Investors began a run on The Reserve's Primary Fund last Monday when Lehman's bankruptcy news made them fearful about the money market funds' $785 million exposure to the investment bank's previously blue-chip commercial paper and medium-term notes that had fallen to zero value.
On Tuesday, the oldest money market fund in the U.S. and previously one of the largest, announced the shocking news that it broke the buck, falling to 97 cents on the dollar.
Primary Fund's assets went into a freefall, declining from $62.6 billion at the start of the week to just under $10 million on Thursday, according to Crane Data. It is the second money market fund in the money market fund industry's 37-year history to ever fall below its $1 per share net asset value.
In the last week through Wednesday, assets in the $3.5 trillion money market fund industry tumbled more than $140 billion, according to Crane Data. It is one of the biggest weekly outflows ever, with The Reserve accounting for almost $60 billion of the loss.
Fund giants rushed to reassure investors that their money market funds had little or no exposure to Lehman, AIG and Washington Mutual and remained sound investments with closely protected $1 NAVs that they would shore up if necessary.
Observers said that unlike large fund houses like Fidelity, Evergreen and Vanguard, which can readily bail out their money market funds with other cash reserves, The Reserve is a much smaller company and was unprepared.
The Investment Company Institute reminded investors that although money funds are not guaranteed, it is "extremely rare" for them to fall below $1 a share. Money market funds, the ICI said, offer "security, liquidity and diversification under stringent and effective regulation. The fundamental structure of money market funds remains sound."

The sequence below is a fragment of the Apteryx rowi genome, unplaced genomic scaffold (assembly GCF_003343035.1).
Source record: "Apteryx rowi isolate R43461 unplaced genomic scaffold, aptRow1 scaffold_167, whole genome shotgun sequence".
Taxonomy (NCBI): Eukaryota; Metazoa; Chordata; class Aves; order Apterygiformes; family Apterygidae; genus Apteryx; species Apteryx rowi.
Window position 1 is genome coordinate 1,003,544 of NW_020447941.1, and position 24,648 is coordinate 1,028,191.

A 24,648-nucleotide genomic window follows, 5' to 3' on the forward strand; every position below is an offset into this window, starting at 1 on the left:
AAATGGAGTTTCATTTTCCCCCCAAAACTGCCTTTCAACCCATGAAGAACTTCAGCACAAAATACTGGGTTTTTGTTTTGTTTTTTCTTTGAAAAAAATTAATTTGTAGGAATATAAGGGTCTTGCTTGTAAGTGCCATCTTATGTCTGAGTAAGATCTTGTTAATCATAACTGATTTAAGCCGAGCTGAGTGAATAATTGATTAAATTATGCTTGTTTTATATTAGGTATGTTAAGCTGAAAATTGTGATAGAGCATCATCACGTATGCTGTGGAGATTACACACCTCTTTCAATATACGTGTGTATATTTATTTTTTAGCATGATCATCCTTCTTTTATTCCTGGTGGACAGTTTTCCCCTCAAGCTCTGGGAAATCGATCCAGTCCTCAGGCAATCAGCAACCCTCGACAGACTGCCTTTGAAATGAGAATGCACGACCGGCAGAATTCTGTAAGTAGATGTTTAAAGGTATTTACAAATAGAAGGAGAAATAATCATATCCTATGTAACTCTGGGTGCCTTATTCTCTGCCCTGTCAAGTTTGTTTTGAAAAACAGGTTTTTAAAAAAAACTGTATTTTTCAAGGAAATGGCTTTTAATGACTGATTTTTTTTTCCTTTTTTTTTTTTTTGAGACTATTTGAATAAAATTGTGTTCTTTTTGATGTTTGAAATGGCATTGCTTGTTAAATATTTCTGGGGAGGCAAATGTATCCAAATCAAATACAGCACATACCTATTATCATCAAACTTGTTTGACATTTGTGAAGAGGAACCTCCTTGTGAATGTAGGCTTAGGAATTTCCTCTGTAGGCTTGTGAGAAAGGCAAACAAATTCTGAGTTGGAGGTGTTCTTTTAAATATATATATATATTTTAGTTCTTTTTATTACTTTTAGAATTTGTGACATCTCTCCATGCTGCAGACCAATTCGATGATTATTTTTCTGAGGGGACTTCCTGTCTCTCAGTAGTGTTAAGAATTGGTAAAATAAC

Experts stressed that they don't foresee a wholesale run on money market funds. Rather, they expect the failure to be contained just to the Primary Fund, which is expected to liquidate. The future of The Reserve, however, remains in question, although Peter Crane, principal of Crane Data, believes the company "has a sizable presence in the FDIC-insured sweep sector, and that segment doesn't have to worry about a run because it's all FDIC insured. So, it's possible they could retreat into the bank sweep segment, bide their time and try and make a comeback in money market funds."
Investors in the Primary Fund have, essentially, given up a year's worth of interest, said Don Phillips, managing director of Morningstar. "It's an unpleasant misfortune, but it's survivable."
On the other hand, the failure is a "huge blow to [The Reserve's] reputation," Phillips said. "Ultimately, your most valuable asset is your brand and your reputation, and if you've tarnished that, you've done extraordinary damage to the franchise."
Crane called the event "uncharted territory" and said he was stunned.
A spokeswoman for The Reserve declined comment on the status of the fund and the firm.
Meanwhile, investors are stampeding out of higher-yielding money market funds invested in corporate paper into those with Treasury and government debt, iMoneyNet data shows. In the week ended Sept. 16, investors pulled $119.2 billion out of prime taxable money market funds and invested $36.7 billion in government taxable money market funds.